Russian mediation succeeded in ending the six-week war in Nagorno-Karabakh but left much unresolved, chiefly the region’s future status. If the cessation of hostilities is to become a sustainable peace, the parties should start by cooperating on humanitarian relief and trade before tackling larger questions.
What’s new? A Russian-brokered ceasefire between Armenia and Azerbaijan ended a six-week war in and around Nagorno-Karabakh. Azerbaijan regained most of the territory it lost to Armenian forces in the first war, which ended in 1994. Russian peacekeepers have deployed to Nagorno-Karabakh.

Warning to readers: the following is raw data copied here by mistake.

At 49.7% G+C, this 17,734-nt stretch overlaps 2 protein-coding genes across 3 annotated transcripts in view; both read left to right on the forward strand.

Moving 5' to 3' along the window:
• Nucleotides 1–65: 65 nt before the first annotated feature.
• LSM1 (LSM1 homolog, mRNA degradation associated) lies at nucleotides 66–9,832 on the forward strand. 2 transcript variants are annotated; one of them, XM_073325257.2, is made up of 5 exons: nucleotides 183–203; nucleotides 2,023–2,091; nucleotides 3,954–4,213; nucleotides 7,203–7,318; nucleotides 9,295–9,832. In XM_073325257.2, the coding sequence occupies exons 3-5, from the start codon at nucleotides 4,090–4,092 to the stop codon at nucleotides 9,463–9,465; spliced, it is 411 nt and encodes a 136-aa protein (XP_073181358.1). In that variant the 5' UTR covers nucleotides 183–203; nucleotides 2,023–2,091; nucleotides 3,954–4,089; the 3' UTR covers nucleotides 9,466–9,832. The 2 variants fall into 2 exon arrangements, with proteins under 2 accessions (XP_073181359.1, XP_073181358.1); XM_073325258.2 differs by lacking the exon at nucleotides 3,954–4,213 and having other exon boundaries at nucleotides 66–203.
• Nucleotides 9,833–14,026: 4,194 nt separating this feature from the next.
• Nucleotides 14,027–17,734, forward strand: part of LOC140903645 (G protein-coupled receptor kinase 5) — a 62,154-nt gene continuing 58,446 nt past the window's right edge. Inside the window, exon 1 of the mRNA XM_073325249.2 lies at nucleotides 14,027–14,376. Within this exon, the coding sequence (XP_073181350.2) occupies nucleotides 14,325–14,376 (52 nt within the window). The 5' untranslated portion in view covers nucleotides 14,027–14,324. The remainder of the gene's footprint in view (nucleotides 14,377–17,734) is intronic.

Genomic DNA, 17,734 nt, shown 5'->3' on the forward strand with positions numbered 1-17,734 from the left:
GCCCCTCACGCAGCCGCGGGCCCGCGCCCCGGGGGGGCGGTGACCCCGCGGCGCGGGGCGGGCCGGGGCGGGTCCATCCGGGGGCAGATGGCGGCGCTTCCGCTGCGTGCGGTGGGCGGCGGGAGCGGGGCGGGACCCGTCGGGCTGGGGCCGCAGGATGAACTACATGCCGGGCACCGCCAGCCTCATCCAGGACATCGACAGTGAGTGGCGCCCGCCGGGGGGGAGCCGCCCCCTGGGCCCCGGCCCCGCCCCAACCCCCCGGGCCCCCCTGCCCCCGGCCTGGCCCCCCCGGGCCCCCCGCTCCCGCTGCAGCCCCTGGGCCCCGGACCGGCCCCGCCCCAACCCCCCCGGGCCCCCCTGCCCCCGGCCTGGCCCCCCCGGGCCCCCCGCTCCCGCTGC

Why does it matter? Decades of failed negotiations after the first Nagorno-Karabakh war hardened positions on both sides, which culminated in 2020’s six weeks of bloodshed. Today, the ceasefire plan leaves many questions unanswered, including the crucial issue of Nagorno Karabakh’s status, but immediate efforts to force compromise on that risk backfiring.
What should be done? Rather than seek an elusive comprehensive agreement, parties and stakeholders should prioritise humanitarian needs and international support to rebuild infrastructure and forge cooperative ways forward, including through commerce. Of outside actors, Russia will play the lead role, but success is more likely if Europe, the U.S. and multilateral institutions contribute.